Stay Here > Soaring 72 floors above the Detroit River, the Detroit Marriott at the Renaissance Center offers a miles-wide view of fall color on both sides of the border from the floor-to-ceiling windows in the guest rooms.

Rates start at $169 for a river view on a high floor. 400 Renaissance Drive, Detroit; 313-568-8000,

Canoe > The River Raisin, a meandering waterway lined with bright red maples, is vibrant during the second week of October. Ply the waters in a canoe, kayak, paddleboat or pontoon boat and keep your eye out for majestic blue herons.

Go it alone or take a tour with the River Raisin Canoe Livery in Dundee, which offers half- and full-day float trips, as well as rentals. 734-529-9029,

Explore > Sterling State Park sits just north of where the River Raisin empties into Lake Erie. The 1,300-acre park boasts lagoons and marshes and is popular with birders, especially during the fall migration when migrating birds fly over on their journey south.

For a closer look, take the three-mile Sterling Marsh Trail from the trailhead parking area. 2800 State Park Road, Monroe; 734-289-2715,

Drink This > Fall is not complete without warm apple cider. The Titus family creates a tangy and sweet blend of golden delicious, gala and Macintosh varieties at Yates Cider Mill. Families from all over the country have made it a yearly tradition to visit for another taste of the fresh cider that even the Food Network could not put down in a 2010 episode of Unwrapped.

A visit to the mill makes for a great fall outing with the kids. Stroll on the half-mile riverside trail through the trees, take a pony ride or just enjoy a doughnut with your fresh cider. 1990 E. Avon Road, Rochester Hills; 248-651-8300,


Take it easy on one of the world’s most beautiful drives. Or fly through the forest on a zip line. Either way, you’ll be surrounded by autumn’s glory. The fall foliage report is available at

Explore > For a spectacular showing of feathers and fall foliage, pass an hour or a day in Rondeau Provincial Park. An important stopover site for waterfowl during spring and fall migration, the park encompasses one of the largest coastal wetlands remaining on the northern shore of Lake Erie and is home to more than 130 rare and at-risk wildlife species.

The park, which is southeast of Chatham, has six hiking trails that head into one of the largest remaining tracts of eastern deciduous forest in Canada, full of pumpkin ash, red mulberry, shagbark hickory, sassafras, sycamore, tulip trees, maple and oak. Spot numerous species of ducks and thousands of tundra swans while hiking, camping or swimming at the sandy beaches. R.R. No. 1, Morpeth; 519-674-1768,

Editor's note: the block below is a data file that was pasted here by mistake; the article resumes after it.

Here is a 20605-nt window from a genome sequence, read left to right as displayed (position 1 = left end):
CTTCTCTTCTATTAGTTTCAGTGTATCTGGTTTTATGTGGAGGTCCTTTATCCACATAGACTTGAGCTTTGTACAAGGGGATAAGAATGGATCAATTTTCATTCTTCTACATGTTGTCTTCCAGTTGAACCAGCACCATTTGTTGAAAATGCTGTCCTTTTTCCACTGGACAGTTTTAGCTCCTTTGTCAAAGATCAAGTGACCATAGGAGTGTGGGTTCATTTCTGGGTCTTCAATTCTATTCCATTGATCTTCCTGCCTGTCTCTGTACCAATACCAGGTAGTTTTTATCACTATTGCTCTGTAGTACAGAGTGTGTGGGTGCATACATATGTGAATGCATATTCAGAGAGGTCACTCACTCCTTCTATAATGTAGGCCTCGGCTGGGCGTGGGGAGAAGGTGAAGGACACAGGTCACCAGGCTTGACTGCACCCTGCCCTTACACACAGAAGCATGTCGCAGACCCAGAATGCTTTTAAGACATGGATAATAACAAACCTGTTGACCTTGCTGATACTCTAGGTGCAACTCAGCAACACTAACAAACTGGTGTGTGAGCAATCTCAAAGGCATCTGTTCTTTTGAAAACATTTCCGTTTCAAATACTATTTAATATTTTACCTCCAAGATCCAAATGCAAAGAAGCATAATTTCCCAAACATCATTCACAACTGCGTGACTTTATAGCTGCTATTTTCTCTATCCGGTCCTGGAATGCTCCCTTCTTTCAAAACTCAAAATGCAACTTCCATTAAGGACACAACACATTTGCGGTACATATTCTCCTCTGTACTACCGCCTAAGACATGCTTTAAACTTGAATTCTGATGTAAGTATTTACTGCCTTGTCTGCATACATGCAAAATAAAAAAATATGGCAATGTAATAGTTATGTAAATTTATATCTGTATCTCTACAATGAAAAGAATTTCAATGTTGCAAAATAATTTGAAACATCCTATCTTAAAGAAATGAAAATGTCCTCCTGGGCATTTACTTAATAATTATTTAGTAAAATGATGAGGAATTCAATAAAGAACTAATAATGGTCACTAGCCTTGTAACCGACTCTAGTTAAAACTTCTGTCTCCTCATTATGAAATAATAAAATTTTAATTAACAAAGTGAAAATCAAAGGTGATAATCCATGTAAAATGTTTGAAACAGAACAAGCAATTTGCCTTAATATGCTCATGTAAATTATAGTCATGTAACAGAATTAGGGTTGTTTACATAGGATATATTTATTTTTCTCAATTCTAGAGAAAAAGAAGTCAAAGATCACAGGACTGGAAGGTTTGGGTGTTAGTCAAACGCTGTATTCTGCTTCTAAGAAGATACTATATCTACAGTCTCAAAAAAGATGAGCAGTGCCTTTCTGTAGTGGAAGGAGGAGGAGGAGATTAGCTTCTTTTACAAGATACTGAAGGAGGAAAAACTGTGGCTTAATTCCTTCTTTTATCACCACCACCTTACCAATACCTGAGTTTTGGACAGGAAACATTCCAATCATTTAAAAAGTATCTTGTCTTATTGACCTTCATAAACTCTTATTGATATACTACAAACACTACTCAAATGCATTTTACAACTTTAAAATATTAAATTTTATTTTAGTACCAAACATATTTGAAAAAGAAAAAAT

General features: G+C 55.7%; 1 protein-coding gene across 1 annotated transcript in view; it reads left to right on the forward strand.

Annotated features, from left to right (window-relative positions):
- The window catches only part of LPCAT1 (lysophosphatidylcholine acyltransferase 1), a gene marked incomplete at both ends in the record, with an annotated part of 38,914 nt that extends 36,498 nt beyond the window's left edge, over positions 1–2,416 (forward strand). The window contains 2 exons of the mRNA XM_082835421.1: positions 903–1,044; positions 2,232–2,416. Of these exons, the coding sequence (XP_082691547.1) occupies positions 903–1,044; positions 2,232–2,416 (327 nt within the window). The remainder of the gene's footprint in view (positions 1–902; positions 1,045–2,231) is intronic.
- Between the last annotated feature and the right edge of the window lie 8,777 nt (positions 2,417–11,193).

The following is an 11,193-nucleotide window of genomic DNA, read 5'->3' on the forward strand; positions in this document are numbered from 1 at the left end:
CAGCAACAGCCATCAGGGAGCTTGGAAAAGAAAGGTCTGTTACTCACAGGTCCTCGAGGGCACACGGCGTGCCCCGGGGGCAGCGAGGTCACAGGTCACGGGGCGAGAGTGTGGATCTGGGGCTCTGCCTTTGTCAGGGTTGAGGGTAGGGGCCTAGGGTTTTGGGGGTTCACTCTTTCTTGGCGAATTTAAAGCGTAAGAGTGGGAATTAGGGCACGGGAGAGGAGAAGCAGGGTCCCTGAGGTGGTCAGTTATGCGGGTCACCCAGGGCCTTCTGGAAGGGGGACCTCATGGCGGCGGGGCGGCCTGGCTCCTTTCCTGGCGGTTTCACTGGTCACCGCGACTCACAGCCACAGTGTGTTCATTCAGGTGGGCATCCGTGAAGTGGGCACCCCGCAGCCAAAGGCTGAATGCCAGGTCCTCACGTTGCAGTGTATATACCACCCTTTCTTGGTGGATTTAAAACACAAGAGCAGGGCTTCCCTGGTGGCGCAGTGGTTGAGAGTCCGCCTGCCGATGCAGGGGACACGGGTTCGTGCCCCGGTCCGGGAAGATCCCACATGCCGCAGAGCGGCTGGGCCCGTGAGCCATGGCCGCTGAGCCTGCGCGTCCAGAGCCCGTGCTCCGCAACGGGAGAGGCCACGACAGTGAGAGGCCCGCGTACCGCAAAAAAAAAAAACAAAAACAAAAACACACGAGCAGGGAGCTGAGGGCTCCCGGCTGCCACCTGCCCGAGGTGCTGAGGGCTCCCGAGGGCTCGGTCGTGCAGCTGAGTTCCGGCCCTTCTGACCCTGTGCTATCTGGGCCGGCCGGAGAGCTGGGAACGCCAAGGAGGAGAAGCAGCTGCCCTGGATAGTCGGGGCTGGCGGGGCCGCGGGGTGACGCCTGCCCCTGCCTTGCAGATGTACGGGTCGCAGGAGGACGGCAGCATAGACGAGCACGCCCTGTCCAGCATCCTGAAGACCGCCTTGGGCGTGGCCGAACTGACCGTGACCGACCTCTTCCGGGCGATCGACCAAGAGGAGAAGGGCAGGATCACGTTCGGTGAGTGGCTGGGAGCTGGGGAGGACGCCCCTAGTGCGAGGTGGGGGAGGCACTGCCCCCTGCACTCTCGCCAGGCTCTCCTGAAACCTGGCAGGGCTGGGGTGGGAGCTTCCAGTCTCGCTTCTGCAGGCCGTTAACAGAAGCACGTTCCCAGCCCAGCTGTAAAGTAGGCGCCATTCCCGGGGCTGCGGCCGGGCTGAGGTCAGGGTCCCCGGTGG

Eat This > When it comes to peanut cultivation, America’s Deep South comes to mind. However, southern Ontario is also well suited for the crop thanks to its well-drained, sandy soil and temperate climate. Peanuts, which are harvested here in late October, were introduced in Ontario in 1982 as an alternative to growing tobacco. Kernal Peanuts is the largest peanut grower in Canada. Visit its retail store in Vittoria to buy all kinds of peanut products, including brittle, clusters and — not to be missed — a slice of peanut butter pie. 393 Fisher’s Glen Road, Vittoria; 519-426-9222,

Drive > The Niagara Parkway winds alongside the Niagara River from Niagara-on-the-Lake at the northern terminus to Fort Erie in the south. Sir Winston Churchill declared it “the prettiest Sunday drive in the world.”

On any day of the week, stop at one of the area’s vineyards for a wine tasting or sample abundant farm-fresh produce from roadside stands along the 35-mile route. Oh, and about midway through the drive, you’ll come across some pretty waterfalls you may have heard of.

Stay Here > Set high on a hill above the Grand River, the Gingerbread House is surrounded by tall pines and miles of trails. Spend the night in one of the four guest rooms (we suggest asking for the one with a fireplace) before setting out to enjoy the area.

Hike down to the river’s edge or cut across the adjacent Catholic-Irish cemetery, which dates back to 1830 to visit Ruthven, a national historic site set on 1,500 acres. Tour the David Thompson mansion, built in the 1840s so Thompson could overlook the river and his business, the Grand River Navigation Company.

Visitors can also hike Ruthven’s trail system, spot waterfowl and visit the bird-banding station, which is active in September and October. More than 83 bird species pass through during these migration months, including a new favorite, the blue bird, whose population has only recently begun making a comeback. 311 Grand River Pkwy., Cayuga; 905-772-1776,

Zip > Get an up-close view of the Carolinian forest with a zip-line tour at Long Point Eco-Adventures near Port Rowan, which includes eight different zip lines from 30 to 800 feet long, two suspension sky bridges and an ecological explanation of the surrounding Long Point Bay World Biosphere.

Begin by disappearing into the woods. From the first stop at a large maple, you zip 120 feet over two suspension sky bridges, then continue past the fern-filled ravine, catching views that manager Steve Martin says “look almost prehistoric” before heading back into the woods. You cross two suspension bridges to arrive at the last platform before taking off on a 700-foot line so long that the other side is not visible. Trained guides help each step of the way and share information on the Carolinian and Boreal forests. 730 Front Road, St. Williams; 877-743-8687,